It depends where the water level is at the bottom. If the buckets are submerged they act like paddles. If not, they drop the water and you aren't using all the available "h".
 

russ_watters

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Interesting. I did some searching and didn't find any images of the "Modern Fitz I-X-L steel overshoot water wheel". Does anybody know what it looks like, and why its efficiency is so high?
As far as I can tell, the theoretical limit for a water turbine should be 100%, so it doesn't surprise me they can achieve above 90%. This is unlike a wind turbine where the limit is 59% or 61% depending on the theory applied.
 

cjl

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As far as I can tell, the theoretical limit for a water turbine should be 100%, so it doesn't surprise me they can achieve above 90%. This is unlike a wind turbine where the limit is 59% or 61% depending on the theory applied.
It's worth noting that this is just because you have constrained flow rather than free flow - you can get an air turbine to much higher than 59.3% (where are you getting 61 out of curiosity? I haven't seen that value before) if the air is constrained and thus unable to flow around the turbine. I agree that you should be able to achieve almost arbitrarily high efficiency though.
 
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My google gets plenty of image hits for "I-X-L steel overshot water wheel":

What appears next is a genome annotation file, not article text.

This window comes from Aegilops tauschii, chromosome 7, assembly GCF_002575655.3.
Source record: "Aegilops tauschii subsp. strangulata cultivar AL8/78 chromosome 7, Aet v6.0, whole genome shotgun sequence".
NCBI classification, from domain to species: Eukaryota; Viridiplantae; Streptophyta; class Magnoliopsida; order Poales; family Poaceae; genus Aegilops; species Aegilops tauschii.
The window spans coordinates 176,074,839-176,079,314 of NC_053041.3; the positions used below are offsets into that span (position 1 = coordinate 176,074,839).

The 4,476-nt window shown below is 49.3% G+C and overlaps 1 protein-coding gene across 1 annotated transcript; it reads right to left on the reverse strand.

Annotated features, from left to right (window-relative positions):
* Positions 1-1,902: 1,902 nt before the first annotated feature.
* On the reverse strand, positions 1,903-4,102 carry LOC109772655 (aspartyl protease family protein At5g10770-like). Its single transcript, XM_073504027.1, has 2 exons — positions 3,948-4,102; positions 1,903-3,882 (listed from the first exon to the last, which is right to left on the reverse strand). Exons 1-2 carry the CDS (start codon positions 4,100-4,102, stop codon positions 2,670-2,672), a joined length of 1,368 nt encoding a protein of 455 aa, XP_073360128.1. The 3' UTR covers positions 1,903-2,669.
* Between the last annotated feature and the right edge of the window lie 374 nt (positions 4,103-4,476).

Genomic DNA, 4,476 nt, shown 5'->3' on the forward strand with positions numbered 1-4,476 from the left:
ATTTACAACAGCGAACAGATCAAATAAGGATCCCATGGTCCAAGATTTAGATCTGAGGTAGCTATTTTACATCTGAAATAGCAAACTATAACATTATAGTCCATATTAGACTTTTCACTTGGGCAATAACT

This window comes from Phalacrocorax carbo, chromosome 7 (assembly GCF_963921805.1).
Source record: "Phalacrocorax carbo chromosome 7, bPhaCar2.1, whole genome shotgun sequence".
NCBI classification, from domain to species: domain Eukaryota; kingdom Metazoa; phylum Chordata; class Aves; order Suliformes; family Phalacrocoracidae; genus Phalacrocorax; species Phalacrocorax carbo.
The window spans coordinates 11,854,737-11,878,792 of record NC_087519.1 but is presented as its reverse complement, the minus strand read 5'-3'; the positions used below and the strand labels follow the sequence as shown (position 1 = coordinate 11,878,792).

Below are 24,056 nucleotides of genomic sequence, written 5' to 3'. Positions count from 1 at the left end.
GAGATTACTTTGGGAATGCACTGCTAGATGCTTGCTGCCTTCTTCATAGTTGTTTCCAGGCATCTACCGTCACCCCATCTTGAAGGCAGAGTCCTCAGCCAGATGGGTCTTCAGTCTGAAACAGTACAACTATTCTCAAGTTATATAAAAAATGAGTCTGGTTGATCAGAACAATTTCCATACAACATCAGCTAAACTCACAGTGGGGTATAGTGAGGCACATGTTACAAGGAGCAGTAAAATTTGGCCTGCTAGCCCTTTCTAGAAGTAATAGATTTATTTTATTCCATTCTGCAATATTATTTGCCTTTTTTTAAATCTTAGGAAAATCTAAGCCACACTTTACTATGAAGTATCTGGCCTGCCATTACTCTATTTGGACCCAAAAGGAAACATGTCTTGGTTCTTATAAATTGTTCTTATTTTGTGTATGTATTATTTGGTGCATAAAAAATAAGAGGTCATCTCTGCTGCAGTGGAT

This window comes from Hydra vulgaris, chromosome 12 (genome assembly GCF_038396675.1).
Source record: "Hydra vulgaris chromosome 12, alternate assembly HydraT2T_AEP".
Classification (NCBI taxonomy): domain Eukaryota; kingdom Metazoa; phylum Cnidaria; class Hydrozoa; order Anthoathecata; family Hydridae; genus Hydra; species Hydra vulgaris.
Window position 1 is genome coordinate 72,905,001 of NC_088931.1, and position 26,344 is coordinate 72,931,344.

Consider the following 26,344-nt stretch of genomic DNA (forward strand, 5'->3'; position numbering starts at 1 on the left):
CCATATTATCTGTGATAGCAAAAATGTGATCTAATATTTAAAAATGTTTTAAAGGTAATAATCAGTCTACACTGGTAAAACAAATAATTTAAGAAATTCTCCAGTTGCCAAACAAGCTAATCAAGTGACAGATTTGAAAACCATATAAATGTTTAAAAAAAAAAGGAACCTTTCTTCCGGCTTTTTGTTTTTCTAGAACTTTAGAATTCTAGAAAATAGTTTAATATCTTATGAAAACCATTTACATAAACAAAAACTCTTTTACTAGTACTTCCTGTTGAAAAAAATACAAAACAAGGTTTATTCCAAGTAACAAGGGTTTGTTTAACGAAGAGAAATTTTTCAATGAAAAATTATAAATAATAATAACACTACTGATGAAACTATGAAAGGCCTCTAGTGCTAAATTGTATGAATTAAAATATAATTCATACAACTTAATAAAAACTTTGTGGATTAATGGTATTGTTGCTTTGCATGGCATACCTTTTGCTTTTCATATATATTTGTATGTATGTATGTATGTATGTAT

1573070283254.png


Since turbines and stuff like that is well out of my wheel house, is a water wheel a reaction or impulse device?!

Must admit had a bit of a chuckle at the "theoretical upper limit of water turbine is 100%", isn't this the theoretical upper limit for everything? I think someone even wrote it into law. :oldshy:
 

russ_watters

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Must admit had a bit of a chuckle at the "theoretical upper limit of water turbine is 100%", isn't this the theoretical upper limit for everything? I think someone even wrote it into law. :oldshy:
Depends on the theory/law being applied. If you consider only conservation of energy, sure, but here we generally go the next step and apply a theory/law specific to the process. The wind turbine is one such example. Carnot's theorem is another. Usually this second level still includes assumptions like zero friction/electrical resistance, no heat loss, etc.
 

russ_watters

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(where are you getting 61 out of curiosity? I haven't seen that value before)
Turns out I misread, and I was in a hurry so I didn't look hard enough (I remembered 59% too). It's in the wiki: